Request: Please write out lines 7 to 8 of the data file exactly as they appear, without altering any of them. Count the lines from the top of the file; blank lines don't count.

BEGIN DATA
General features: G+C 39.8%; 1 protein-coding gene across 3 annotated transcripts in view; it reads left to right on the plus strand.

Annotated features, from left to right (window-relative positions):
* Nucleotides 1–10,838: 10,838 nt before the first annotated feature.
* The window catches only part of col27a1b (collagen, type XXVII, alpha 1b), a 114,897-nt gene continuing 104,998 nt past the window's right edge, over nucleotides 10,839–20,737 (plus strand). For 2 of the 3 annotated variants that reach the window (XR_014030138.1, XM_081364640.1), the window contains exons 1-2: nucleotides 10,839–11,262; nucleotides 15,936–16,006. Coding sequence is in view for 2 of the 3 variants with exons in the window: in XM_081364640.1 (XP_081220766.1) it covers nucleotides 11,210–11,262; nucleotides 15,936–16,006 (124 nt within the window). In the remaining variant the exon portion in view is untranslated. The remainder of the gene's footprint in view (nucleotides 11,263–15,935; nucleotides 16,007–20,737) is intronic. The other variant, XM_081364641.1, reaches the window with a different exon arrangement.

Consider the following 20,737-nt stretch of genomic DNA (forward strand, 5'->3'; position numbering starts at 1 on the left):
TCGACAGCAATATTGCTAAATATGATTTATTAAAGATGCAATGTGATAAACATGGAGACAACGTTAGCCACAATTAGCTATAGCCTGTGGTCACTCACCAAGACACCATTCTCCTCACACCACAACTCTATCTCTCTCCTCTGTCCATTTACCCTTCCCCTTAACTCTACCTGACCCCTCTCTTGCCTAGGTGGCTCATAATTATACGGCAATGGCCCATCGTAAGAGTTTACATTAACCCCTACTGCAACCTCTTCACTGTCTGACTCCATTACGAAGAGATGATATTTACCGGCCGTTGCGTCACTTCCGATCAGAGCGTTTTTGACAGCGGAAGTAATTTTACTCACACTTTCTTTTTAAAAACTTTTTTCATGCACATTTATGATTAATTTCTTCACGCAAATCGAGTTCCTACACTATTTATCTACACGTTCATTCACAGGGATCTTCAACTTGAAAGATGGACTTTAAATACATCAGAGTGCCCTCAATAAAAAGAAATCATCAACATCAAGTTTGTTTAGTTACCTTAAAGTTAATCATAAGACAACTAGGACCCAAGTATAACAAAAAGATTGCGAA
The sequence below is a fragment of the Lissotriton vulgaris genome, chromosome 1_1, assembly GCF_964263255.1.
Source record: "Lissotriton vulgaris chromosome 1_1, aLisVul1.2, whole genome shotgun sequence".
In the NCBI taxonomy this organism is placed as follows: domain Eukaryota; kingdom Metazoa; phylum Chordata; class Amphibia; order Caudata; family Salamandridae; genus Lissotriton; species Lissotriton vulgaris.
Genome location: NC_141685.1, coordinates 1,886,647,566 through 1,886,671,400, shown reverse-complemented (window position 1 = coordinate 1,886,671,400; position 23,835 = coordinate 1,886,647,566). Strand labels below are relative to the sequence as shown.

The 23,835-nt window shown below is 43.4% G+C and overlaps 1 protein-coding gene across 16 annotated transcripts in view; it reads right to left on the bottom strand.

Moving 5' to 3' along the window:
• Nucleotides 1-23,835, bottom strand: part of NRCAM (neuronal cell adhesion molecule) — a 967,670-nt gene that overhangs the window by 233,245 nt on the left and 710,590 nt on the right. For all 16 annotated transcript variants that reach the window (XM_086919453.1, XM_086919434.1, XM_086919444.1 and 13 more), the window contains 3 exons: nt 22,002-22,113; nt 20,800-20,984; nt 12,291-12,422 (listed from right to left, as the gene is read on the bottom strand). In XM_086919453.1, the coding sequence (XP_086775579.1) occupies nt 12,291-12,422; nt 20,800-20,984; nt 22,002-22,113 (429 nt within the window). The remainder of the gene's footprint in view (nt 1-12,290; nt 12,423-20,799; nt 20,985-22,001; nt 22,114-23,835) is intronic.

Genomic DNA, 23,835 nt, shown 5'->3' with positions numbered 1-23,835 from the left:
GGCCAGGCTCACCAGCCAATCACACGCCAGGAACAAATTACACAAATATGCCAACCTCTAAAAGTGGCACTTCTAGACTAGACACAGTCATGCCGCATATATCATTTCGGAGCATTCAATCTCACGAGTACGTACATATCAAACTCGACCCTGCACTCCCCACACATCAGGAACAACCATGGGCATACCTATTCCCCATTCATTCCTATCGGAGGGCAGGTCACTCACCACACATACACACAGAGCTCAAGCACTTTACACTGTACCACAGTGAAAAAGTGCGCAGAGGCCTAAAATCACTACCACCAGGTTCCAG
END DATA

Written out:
The sequence below is a fragment of the Lissotriton vulgaris genome, chromosome 1_1, assembly GCF_964263255.1.
Source record: "Lissotriton vulgaris chromosome 1_1, aLisVul1.2, whole genome shotgun sequence".